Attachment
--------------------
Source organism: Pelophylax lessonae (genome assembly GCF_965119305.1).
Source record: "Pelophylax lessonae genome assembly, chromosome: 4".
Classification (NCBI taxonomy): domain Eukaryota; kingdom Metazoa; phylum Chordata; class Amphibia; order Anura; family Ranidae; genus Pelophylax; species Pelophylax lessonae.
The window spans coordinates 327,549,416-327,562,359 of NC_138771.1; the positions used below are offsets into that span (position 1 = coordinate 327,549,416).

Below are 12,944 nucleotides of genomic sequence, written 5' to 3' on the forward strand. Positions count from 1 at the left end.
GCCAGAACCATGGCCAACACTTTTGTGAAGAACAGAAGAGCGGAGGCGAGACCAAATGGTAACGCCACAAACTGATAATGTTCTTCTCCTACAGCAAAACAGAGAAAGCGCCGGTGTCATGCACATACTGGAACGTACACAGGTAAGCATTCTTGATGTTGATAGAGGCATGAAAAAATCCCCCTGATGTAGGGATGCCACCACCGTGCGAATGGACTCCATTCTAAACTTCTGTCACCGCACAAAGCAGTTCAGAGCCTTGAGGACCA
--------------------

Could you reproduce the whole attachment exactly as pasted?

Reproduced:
Source organism: Pelophylax lessonae (genome assembly GCF_965119305.1).
Source record: "Pelophylax lessonae genome assembly, chromosome: 4".
Classification (NCBI taxonomy): domain Eukaryota; kingdom Metazoa; phylum Chordata; class Amphibia; order Anura; family Ranidae; genus Pelophylax; species Pelophylax lessonae.
The window spans coordinates 327,549,416-327,562,359 of NC_138771.1; the positions used below are offsets into that span (position 1 = coordinate 327,549,416).

Below are 12,944 nucleotides of genomic sequence, written 5' to 3' on the forward strand. Positions count from 1 at the left end.
GCCAGAACCATGGCCAACACTTTTGTGAAGAACAGAAGAGCGGAGGCGAGACCAAATGGTAACGCCACAAACTGATAATGTTCTTCTCCTACAGCAAAACAGAGAAAGCGCCGGTGTCATGCACATACTGGAACGTACACAGGTAAGCATTCTTGATGTTGATAGAGGCATGAAAAAATCCCCCTGATGTAGGGATGCCACCACCGTGCGAATGGACTCCATTCTAAACTTCTGTCACCGCACAAAGCAGTTCAGAGCCTTGAGGACCA